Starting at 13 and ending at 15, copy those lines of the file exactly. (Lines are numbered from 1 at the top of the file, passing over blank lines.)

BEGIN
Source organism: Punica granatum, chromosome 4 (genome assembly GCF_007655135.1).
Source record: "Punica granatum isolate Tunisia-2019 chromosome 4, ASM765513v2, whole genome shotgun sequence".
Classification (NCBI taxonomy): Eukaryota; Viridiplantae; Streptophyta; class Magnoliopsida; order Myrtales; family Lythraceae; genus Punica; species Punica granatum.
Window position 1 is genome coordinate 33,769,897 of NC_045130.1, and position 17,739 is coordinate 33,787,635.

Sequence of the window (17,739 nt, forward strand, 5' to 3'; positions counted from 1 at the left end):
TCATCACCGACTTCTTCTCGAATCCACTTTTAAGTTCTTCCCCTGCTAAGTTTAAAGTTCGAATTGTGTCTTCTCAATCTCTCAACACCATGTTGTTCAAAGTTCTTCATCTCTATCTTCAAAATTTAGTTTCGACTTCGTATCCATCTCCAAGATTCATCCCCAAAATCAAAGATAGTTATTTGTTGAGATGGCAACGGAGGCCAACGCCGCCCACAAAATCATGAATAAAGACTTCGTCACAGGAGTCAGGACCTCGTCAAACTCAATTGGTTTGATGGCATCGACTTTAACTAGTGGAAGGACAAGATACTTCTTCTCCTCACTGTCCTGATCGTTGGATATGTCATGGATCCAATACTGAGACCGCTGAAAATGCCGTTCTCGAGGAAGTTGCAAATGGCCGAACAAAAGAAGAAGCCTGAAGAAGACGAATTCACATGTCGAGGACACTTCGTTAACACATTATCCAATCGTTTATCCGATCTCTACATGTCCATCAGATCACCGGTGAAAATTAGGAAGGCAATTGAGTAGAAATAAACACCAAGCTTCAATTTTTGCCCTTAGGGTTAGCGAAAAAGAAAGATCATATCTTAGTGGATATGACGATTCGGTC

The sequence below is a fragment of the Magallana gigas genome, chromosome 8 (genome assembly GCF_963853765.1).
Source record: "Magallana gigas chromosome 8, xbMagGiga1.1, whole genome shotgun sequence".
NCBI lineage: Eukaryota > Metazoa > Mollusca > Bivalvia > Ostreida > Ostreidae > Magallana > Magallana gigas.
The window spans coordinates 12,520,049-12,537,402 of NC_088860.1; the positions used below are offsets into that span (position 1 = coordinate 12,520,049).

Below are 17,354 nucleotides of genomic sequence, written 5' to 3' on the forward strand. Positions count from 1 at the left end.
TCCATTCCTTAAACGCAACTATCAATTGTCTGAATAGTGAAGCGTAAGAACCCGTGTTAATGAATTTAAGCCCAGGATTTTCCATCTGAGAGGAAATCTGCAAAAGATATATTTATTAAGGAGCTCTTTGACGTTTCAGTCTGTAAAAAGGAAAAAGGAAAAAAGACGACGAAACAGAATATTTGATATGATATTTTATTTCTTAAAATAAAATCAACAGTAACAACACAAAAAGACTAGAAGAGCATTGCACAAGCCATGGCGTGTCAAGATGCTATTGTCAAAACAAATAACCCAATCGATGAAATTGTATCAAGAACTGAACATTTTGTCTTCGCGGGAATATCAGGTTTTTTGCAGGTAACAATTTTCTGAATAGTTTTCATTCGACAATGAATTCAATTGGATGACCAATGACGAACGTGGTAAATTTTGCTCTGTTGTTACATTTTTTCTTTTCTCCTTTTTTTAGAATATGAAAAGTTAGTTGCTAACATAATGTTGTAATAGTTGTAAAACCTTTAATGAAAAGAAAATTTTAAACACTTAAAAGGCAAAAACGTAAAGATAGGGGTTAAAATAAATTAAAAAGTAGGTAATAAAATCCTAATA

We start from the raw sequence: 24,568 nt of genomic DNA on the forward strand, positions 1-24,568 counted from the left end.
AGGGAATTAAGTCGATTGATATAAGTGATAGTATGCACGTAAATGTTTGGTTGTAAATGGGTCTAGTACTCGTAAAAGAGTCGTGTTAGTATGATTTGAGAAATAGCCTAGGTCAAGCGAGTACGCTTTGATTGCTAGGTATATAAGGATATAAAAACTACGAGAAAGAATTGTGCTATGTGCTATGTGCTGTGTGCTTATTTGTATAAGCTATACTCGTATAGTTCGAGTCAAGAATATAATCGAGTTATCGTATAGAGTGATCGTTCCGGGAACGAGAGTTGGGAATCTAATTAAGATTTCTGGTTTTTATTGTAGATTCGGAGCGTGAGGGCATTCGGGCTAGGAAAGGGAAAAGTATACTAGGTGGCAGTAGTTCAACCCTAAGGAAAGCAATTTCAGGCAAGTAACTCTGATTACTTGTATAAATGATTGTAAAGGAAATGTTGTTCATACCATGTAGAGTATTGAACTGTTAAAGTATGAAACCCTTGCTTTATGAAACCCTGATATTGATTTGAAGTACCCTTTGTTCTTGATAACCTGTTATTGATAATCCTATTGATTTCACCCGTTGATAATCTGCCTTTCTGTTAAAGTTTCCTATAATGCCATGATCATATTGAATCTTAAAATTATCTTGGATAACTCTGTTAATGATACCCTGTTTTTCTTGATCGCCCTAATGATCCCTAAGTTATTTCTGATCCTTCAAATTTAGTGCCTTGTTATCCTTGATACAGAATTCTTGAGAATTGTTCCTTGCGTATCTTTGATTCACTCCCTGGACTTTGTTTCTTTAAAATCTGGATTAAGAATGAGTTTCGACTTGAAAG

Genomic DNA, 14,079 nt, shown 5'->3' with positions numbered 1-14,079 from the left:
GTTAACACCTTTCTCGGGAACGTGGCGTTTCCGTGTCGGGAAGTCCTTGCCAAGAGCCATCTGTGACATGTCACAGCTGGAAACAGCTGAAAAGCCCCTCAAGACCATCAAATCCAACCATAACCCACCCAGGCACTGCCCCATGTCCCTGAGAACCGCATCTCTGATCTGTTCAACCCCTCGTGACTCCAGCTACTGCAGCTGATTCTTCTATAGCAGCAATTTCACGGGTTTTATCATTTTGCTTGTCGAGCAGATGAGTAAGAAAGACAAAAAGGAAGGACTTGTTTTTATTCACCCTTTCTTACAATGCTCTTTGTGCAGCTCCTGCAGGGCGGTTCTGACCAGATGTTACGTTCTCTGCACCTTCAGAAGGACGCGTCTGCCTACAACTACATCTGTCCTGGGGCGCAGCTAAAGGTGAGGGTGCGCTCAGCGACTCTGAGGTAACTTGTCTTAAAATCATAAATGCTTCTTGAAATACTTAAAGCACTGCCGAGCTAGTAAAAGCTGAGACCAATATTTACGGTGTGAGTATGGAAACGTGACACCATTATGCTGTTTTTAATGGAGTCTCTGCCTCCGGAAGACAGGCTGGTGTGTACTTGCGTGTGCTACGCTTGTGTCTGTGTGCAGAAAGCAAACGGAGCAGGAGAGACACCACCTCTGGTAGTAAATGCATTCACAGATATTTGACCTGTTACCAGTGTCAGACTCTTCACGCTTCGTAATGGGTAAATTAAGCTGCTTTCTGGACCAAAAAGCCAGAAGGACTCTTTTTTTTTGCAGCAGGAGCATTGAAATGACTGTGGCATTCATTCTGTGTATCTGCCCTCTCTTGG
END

We start from the raw sequence: 24,568 nt of genomic DNA on the forward strand, positions 1-24,568 counted from the left end.
AGGGAATTAAGTCGATTGATATAAGTGATAGTATGCACGTAAATGTTTGGTTGTAAATGGGTCTAGTACTCGTAAAAGAGTCGTGTTAGTATGATTTGAGAAATAGCCTAGGTCAAGCGAGTACGCTTTGATTGCTAGGTATATAAGGATATAAAAACTACGAGAAAGAATTGTGCTATGTGCTATGTGCTGTGTGCTTATTTGTATAAGCTATACTCGTATAGTTCGAGTCAAGAATATAATCGAGTTATCGTATAGAGTGATCGTTCCGGGAACGAGAGTTGGGAATCTAATTAAGATTTCTGGTTTTTATTGTAGATTCGGAGCGTGAGGGCATTCGGGCTAGGAAAGGGAAAAGTATACTAGGTGGCAGTAGTTCAACCCTAAGGAAAGCAATTTCAGGCAAGTAACTCTGATTACTTGTATAAATGATTGTAAAGGAAATGTTGTTCATACCATGTAGAGTATTGAACTGTTAAAGTATGAAACCCTTGCTTTATGAAACCCTGATATTGATTTGAAGTACCCTTTGTTCTTGATAACCTGTTATTGATAATCCTATTGATTTCACCCGTTGATAATCTGCCTTTCTGTTAAAGTTTCCTATAATGCCATGATCATATTGAATCTTAAAATTATCTTGGATAACTCTGTTAATGATACCCTGTTTTTCTTGATCGCCCTAATGATCCCTAAGTTATTTCTGATCCTTCAAATTTAGTGCCTTGTTATCCTTGATACAGAATTCTTGAGAATTGTTCCTTGCGTATCTTTGATTCACTCCCTGGACTTTGTTTCTTTAAAATCTGGATTAAGAATGAGTTTCGACTTGAAAG

Genomic DNA, 14,079 nt, shown 5'->3' with positions numbered 1-14,079 from the left: